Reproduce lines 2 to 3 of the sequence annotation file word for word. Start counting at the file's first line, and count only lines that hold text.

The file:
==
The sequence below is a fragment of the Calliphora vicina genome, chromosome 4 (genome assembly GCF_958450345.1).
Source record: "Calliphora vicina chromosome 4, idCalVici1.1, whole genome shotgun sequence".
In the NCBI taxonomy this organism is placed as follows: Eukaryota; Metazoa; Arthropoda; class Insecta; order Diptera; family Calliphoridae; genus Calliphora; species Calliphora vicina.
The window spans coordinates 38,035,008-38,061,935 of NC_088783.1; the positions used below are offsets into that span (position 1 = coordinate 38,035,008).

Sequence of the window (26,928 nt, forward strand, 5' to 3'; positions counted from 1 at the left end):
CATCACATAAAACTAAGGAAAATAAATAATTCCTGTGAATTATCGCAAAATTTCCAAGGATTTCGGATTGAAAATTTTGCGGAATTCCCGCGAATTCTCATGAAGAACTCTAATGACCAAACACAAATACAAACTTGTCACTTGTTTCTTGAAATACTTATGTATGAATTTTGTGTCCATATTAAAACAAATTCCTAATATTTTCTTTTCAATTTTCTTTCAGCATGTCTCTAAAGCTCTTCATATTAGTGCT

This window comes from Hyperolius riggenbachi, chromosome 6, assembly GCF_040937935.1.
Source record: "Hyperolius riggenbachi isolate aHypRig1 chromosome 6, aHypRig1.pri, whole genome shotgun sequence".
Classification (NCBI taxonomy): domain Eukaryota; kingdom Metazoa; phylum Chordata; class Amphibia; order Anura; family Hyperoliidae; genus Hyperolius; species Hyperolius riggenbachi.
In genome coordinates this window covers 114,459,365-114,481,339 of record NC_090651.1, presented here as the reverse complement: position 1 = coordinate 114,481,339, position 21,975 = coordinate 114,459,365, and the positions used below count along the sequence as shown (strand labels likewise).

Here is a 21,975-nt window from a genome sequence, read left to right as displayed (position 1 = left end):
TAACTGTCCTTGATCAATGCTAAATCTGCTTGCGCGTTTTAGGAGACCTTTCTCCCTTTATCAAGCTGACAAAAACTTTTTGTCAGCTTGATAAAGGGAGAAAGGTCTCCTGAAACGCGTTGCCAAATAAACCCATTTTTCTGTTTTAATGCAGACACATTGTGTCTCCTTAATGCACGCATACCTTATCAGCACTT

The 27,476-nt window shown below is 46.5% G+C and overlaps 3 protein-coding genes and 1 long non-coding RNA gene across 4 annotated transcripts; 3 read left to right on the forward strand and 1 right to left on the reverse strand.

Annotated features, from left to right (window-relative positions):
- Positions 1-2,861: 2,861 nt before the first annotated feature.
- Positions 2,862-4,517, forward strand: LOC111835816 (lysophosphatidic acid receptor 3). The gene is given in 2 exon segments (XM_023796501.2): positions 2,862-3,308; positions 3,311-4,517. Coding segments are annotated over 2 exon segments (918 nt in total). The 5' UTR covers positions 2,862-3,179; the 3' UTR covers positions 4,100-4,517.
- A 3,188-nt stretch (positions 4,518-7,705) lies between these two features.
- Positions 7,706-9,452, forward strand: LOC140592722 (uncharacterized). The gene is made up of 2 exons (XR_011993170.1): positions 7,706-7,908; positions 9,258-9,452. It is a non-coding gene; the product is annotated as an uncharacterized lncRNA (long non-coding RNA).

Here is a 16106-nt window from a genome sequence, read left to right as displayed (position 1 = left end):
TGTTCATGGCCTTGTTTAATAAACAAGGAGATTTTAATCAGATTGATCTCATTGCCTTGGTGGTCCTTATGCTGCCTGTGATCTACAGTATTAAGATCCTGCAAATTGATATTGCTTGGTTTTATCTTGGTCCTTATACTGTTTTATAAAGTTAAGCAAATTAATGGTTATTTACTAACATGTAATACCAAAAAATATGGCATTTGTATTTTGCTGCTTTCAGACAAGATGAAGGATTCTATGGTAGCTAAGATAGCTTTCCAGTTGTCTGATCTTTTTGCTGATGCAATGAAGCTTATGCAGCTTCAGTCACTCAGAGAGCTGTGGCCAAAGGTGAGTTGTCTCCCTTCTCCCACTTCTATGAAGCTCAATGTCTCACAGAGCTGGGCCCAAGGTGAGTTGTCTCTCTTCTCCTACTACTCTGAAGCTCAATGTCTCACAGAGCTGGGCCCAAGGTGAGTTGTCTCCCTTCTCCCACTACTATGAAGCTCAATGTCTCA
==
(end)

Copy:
Source record: "Calliphora vicina chromosome 4, idCalVici1.1, whole genome shotgun sequence".
In the NCBI taxonomy this organism is placed as follows: Eukaryota; Metazoa; Arthropoda; class Insecta; order Diptera; family Calliphoridae; genus Calliphora; species Calliphora vicina.